Brian Nourse of Melbourne was CIO at Glasgow 2014. He held similar roles at Delhi 2010 and Melbourne 2006. Methinks he along with a number of others who did such marvellous work at Glasgow will certainly be in the sights of Gold Coast 2018. Maybe they need to be quick.
Some Glasgow people have been snapped up by Baku 2015; Aussie Greg Warnecke, head of sport at Glasgow 2014, is to join the 2017 World Masters Games in Auckland as general manager, sports and venues.
Getting back to Glasgow, Brian Nourse estimates that more than 10,000 different devices connected to the wireless solutions across the venues, which is a huge number for a Commonwealth Games. When Nourse was appointed to deliver the technology strategy for the organising committee, he joined a team of just 25 people. By the time the Games arrived, that team had expanded to 1,500, of which 900 were based in the Technology Operations Centre (TOC), plus 15,000 volunteers (also known as ‘Clyde-siders’).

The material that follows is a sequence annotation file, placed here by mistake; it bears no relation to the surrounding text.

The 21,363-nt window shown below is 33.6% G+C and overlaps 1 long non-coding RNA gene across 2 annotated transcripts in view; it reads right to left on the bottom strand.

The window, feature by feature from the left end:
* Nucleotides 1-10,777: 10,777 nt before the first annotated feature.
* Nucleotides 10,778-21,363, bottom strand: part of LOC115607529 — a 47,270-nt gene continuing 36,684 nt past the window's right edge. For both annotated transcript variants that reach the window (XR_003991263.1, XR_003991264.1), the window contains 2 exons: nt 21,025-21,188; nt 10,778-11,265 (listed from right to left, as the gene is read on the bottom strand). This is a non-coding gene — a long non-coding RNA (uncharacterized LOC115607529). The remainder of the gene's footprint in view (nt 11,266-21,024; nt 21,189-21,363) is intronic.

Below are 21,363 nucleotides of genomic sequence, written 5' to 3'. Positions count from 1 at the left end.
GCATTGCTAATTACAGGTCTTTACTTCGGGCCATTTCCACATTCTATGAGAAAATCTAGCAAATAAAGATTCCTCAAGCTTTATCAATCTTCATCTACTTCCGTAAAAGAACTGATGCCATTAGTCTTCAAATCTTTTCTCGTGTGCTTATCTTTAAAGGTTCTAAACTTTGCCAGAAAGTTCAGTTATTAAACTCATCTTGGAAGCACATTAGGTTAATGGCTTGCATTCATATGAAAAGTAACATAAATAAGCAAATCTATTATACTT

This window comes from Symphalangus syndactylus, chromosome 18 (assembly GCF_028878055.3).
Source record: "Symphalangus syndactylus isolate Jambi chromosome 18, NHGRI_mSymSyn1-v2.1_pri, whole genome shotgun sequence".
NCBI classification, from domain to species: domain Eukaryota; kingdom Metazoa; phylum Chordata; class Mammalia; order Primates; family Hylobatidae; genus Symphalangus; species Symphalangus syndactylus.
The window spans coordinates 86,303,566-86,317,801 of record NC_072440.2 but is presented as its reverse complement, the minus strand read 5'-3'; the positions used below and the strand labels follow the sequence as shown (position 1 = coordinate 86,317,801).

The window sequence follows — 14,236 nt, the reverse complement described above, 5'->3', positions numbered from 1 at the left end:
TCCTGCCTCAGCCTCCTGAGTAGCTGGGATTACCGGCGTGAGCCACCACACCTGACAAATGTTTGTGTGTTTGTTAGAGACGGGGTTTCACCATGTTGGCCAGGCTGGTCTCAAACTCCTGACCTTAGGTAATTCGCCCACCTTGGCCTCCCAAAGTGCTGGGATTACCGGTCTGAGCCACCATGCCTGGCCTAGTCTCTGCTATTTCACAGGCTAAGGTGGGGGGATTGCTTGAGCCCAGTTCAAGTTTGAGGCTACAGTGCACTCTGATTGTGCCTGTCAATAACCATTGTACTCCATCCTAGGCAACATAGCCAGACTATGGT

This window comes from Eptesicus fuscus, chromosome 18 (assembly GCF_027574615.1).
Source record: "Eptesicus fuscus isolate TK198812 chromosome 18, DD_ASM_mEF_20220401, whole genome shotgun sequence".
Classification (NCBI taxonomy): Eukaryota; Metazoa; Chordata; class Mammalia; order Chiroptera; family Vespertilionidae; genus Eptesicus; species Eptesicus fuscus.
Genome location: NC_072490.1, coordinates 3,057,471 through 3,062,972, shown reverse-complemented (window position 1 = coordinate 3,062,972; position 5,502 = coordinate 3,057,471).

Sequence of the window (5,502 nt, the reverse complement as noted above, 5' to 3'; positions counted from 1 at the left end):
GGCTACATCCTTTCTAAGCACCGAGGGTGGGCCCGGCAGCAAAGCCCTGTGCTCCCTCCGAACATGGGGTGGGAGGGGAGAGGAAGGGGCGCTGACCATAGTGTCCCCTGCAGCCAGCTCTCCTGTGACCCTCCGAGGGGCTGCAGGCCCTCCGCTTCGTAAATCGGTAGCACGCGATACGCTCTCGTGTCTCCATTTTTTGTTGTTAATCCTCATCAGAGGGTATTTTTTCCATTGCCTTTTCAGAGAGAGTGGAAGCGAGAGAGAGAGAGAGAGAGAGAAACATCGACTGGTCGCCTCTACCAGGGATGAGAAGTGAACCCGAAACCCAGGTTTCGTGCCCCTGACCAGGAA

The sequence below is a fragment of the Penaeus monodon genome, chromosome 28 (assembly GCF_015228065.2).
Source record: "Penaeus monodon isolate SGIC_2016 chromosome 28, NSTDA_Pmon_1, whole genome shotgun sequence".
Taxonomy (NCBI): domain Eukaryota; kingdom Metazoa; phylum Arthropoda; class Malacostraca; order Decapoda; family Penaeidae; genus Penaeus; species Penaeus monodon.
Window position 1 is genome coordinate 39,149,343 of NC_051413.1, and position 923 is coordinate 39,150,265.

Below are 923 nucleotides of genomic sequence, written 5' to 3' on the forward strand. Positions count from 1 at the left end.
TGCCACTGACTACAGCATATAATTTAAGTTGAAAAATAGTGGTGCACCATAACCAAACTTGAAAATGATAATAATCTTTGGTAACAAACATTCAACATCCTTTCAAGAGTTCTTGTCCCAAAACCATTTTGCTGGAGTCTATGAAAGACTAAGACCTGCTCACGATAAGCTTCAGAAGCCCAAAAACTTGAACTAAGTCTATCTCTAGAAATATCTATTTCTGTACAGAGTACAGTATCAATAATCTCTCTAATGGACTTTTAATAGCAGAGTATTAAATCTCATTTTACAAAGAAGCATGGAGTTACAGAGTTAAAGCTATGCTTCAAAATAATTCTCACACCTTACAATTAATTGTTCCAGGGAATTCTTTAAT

He adopted a risk-averse approach yet maintained capacity for scalability and flexibility. Imagine the integration challenge.
Dell was official hardware partner, providing 50 servers, 123TB of storage and 2,400 PCs and tablets, 100 of which were available for loan in the Athletes’ Village.
Atos hosted the Dell infrastructure at its Livingstone data centre, and also supported 50,811 applications on the volunteer portal.
Cisco was the networking partner. They provided 2,500 IP phones, three wireless controllers and 440 network switches.
Virgin Media delivered 2,600 mobile phones and set up a WiFi network on Glasgow Green.
Boston Networks installed 110,000 metres of fibre optic cabling and delivered 34,000 hours of engineering expertise. Toshiba provided 650 printers and multi-function devices.
And NVT Group, local, was the sole services integrator – configuring 10,000 secure network ports.